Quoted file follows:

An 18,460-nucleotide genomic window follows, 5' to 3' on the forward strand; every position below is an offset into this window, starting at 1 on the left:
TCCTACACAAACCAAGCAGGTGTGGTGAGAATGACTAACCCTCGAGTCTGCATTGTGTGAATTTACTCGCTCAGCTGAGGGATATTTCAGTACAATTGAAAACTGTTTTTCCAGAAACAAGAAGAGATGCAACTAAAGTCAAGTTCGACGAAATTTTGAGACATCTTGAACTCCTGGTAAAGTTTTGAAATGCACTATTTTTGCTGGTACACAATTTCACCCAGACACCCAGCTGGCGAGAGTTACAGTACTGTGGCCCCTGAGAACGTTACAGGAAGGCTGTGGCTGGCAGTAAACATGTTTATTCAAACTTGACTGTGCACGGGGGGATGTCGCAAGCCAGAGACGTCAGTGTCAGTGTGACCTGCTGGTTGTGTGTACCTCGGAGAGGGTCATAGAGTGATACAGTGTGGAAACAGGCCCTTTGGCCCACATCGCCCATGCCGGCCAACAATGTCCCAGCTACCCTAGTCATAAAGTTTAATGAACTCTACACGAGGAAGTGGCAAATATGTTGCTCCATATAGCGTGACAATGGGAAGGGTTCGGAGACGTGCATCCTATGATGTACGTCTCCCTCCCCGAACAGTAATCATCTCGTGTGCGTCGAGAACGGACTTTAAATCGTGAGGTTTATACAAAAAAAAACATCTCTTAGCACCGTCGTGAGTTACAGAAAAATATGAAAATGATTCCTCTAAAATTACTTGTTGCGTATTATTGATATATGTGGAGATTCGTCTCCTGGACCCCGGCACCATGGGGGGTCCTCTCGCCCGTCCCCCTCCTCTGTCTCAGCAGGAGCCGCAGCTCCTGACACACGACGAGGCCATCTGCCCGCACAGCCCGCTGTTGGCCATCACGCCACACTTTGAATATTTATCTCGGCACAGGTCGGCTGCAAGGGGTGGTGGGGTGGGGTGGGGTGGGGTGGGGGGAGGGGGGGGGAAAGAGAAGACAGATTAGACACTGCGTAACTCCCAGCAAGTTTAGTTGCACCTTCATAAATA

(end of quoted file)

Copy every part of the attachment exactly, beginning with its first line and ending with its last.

An 18,460-nucleotide genomic window follows, 5' to 3' on the forward strand; every position below is an offset into this window, starting at 1 on the left:
TCCTACACAAACCAAGCAGGTGTGGTGAGAATGACTAACCCTCGAGTCTGCATTGTGTGAATTTACTCGCTCAGCTGAGGGATATTTCAGTACAATTGAAAACTGTTTTTCCAGAAACAAGAAGAGATGCAACTAAAGTCAAGTTCGACGAAATTTTGAGACATCTTGAACTCCTGGTAAAGTTTTGAAATGCACTATTTTTGCTGGTACACAATTTCACCCAGACACCCAGCTGGCGAGAGTTACAGTACTGTGGCCCCTGAGAACGTTACAGGAAGGCTGTGGCTGGCAGTAAACATGTTTATTCAAACTTGACTGTGCACGGGGGGATGTCGCAAGCCAGAGACGTCAGTGTCAGTGTGACCTGCTGGTTGTGTGTACCTCGGAGAGGGTCATAGAGTGATACAGTGTGGAAACAGGCCCTTTGGCCCACATCGCCCATGCCGGCCAACAATGTCCCAGCTACCCTAGTCATAAAGTTTAATGAACTCTACACGAGGAAGTGGCAAATATGTTGCTCCATATAGCGTGACAATGGGAAGGGTTCGGAGACGTGCATCCTATGATGTACGTCTCCCTCCCCGAACAGTAATCATCTCGTGTGCGTCGAGAACGGACTTTAAATCGTGAGGTTTATACAAAAAAAAACATCTCTTAGCACCGTCGTGAGTTACAGAAAAATATGAAAATGATTCCTCTAAAATTACTTGTTGCGTATTATTGATATATGTGGAGATTCGTCTCCTGGACCCCGGCACCATGGGGGGTCCTCTCGCCCGTCCCCCTCCTCTGTCTCAGCAGGAGCCGCAGCTCCTGACACACGACGAGGCCATCTGCCCGCACAGCCCGCTGTTGGCCATCACGCCACACTTTGAATATTTATCTCGGCACAGGTCGGCTGCAAGGGGTGGTGGGGTGGGGTGGGGTGGGGTGGGGGGAGGGGGGGGGAAAGAGAAGACAGATTAGACACTGCGTAACTCCCAGCAAGTTTAGTTGCACCTTCATAAATA